Powerful, fast-moving Hurricane "Nate" to slam into US Gulf Coast

Powerful, fast-moving Hurricane

After killing at least 22 people in Central America, Nate is now a Category 1 hurricane on its way toward the US Gulf Coast. Its center will move across the central and northern Gulf of Mexico today and make landfall as Category 1 hurricane or stronger along the central U.S. Gulf coast tonight (CDT). Nate is bringing heavy rain, powerful winds, dangerous storm surge and life-threatening surf and rip-conditions. Isolated tornadoes will be possible beginning later today over parts of the central Gulf Coast region. This is a powerful and fast-moving storm.

Nate prompted evacuations in low-lying coastal Louisiana parishes and Alabama and Mississippi and many preparations have already taken place. However, those still underway need to be rushed to completition as conditions along the coast will rapidly deteriorate starting Saturday afternoon (local time). Nate will most likely be a strong Category 1 hurricane possibly Category 2 as it makes landfall Saturday evening into Saturday night (CDT).

Vulnerable, low-lying coastal areas, such as New Orleans; Mobile, Alabama; Biloxi, Mississippi; and Pensacola, Florida, should treat Nate as a serious threat for flooding from heavy rain and storm surge, AccuWeather's meteorologists warn. "New Orleans levees that have been upgraded since Katrina and pumps that have been repaired in recent weeks may be tested this weekend," according to AccuWeather Expert Meteorologist and Chief Operating Officer Evan Myers.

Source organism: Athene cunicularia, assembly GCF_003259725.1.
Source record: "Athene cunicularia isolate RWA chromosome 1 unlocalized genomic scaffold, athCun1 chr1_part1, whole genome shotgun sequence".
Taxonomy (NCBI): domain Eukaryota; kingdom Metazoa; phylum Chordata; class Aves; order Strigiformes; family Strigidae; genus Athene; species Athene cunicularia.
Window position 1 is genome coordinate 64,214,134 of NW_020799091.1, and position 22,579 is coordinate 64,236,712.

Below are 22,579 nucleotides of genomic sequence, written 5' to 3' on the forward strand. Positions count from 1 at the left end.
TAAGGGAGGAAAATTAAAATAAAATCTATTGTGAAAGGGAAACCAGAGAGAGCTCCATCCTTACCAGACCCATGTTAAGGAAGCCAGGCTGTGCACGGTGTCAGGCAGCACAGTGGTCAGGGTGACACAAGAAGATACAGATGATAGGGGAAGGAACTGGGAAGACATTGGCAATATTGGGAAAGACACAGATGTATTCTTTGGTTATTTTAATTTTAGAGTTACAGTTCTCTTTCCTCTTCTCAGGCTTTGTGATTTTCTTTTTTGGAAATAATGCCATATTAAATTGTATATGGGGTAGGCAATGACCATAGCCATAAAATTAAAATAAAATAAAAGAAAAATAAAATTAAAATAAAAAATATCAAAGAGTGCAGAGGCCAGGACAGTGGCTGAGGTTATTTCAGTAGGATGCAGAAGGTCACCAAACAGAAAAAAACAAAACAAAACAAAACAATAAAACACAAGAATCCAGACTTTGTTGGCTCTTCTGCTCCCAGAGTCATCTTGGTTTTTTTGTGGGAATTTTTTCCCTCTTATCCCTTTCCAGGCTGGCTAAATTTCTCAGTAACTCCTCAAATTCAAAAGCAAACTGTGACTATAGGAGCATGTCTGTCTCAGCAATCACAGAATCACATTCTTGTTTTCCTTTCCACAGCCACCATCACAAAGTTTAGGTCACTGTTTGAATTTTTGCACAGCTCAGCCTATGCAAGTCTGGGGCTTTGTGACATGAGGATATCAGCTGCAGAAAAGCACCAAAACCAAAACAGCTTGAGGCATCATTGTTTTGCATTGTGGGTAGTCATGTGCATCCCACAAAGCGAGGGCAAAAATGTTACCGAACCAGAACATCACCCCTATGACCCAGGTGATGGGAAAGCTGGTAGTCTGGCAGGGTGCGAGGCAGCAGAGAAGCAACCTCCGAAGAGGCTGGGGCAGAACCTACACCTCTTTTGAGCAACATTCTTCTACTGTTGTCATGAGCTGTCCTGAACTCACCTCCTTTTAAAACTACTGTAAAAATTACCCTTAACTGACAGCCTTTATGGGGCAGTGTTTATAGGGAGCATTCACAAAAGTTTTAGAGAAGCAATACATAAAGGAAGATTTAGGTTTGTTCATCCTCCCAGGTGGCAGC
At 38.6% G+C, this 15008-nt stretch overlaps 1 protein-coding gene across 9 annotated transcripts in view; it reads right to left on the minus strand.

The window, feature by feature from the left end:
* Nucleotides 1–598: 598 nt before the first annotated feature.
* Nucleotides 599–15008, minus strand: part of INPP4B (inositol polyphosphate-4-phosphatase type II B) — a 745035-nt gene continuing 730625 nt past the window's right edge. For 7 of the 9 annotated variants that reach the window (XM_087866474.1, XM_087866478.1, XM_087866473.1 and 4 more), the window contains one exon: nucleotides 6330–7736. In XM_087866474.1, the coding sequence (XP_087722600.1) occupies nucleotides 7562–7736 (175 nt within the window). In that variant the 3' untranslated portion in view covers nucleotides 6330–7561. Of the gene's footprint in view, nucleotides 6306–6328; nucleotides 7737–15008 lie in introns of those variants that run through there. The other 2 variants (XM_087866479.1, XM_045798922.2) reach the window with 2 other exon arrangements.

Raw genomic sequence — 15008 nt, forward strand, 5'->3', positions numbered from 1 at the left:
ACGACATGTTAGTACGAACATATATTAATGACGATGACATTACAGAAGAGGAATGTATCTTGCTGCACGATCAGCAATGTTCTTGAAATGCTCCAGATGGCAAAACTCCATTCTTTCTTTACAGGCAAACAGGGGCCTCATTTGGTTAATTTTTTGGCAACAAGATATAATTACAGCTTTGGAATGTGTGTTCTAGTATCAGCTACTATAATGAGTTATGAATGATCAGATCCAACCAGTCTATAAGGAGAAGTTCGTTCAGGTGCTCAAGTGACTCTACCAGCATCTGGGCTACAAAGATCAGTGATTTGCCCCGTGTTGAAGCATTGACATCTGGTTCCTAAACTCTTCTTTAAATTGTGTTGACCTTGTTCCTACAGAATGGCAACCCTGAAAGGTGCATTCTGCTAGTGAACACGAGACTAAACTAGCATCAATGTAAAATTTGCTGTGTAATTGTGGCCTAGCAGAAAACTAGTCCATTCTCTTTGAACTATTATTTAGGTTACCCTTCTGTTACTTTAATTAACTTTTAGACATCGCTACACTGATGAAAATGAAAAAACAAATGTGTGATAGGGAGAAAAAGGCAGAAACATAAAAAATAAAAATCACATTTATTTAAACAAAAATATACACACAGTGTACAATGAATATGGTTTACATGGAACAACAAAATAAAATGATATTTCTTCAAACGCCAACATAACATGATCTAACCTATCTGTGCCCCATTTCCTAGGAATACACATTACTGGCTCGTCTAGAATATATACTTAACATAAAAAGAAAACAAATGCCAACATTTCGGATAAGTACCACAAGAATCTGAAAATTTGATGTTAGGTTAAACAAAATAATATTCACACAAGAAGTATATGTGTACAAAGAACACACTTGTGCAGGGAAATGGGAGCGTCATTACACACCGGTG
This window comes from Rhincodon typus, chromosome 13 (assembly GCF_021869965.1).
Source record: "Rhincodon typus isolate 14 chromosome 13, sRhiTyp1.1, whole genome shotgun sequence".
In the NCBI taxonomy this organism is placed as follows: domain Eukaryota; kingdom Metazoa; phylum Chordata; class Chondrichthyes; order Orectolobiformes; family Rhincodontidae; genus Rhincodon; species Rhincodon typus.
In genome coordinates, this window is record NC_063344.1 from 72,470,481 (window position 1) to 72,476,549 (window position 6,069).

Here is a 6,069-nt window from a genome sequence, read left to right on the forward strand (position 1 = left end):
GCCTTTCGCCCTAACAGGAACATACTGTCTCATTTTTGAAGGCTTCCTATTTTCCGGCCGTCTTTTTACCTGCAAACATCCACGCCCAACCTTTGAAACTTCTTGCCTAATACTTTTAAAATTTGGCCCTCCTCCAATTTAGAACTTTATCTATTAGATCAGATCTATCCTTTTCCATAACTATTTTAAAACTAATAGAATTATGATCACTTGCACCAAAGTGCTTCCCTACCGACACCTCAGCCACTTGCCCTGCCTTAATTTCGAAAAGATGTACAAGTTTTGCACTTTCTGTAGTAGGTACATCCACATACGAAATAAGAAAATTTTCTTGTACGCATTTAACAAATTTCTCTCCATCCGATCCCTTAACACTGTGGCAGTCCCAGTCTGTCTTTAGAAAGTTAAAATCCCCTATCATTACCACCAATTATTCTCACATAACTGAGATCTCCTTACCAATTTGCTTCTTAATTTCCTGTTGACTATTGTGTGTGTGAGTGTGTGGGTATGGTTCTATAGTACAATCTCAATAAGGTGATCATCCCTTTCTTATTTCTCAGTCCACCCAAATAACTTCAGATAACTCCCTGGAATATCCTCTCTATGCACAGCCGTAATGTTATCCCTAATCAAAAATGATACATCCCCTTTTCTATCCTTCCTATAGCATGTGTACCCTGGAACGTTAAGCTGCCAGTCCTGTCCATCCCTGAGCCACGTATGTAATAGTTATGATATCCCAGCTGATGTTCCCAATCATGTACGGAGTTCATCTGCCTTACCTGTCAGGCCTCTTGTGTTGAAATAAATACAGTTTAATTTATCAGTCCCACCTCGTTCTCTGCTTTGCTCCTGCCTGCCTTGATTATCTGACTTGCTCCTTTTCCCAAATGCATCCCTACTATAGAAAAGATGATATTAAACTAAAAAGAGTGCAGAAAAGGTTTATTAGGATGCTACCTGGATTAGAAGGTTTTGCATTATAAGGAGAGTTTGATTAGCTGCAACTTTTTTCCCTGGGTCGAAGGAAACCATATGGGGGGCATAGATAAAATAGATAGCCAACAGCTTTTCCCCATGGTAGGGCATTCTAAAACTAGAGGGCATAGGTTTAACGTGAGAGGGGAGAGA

The fast-forward motion of the storm will push more water inland on its eastern and northern side, when compared to a slow-moving storm of equal strength.

At 12:00 UTC (07:00 CDT) on October 7, 2017, the center of Hurricane "Nate" was located 395 km (245 miles) SSE of the mouth of the Mississippi River. Nate has maximum sustained winds of 135 km/h (85 mph) and is moving NNW at 45 km/h (22 mph) with minimum central pressure of 986 hPa.

This general fast motion is expected to continue through tonight. A turn toward the north is forecast on Sunday morning, followed by a turn toward the north-northeast thereafter. 

On the forecast track, the center of Nate will move across the central and northern Gulf of Mexico today and will make landfall along the central U.S. Gulf coast tonight (CDT). Some additional strengthening is possible before Nate makes landfall along the northern Gulf coast.

Hurricane-force winds extend outward up to 55 km (35 miles) from the center and tropical-storm-force winds extend outward up to 205 km (125 miles).

Hurricane Nate forecast track 12:00 UTC October 7, 2017

Hurricane Warning is in effect for:

  • Grand Isle Louisiana to the Alabama/Florida border
  • Metropolitan New Orleans and Lake Pontchartrain

A Hurricane Warning means that hurricane conditions are expected somewhere within the warning area, in this case within the next 24 hours. Preparations to protect life and property should be rushed to completion.

A Storm Surge Warning is in effect for:

  • Morgan City Louisiana to the Okaloosa/Walton County Line Florida
  • Northern and western shores of Lake Pontchartrain

A Tropical Storm Warning is in effect for:

  • Lake Maurepas
  • West of Grand Isle to Morgan City Louisiana
  • East of the Alabama/Florida border to the Okaloosa/Walton County Line

A Tropical Storm Warning means that tropical storm conditions are expected somewhere within the warning area.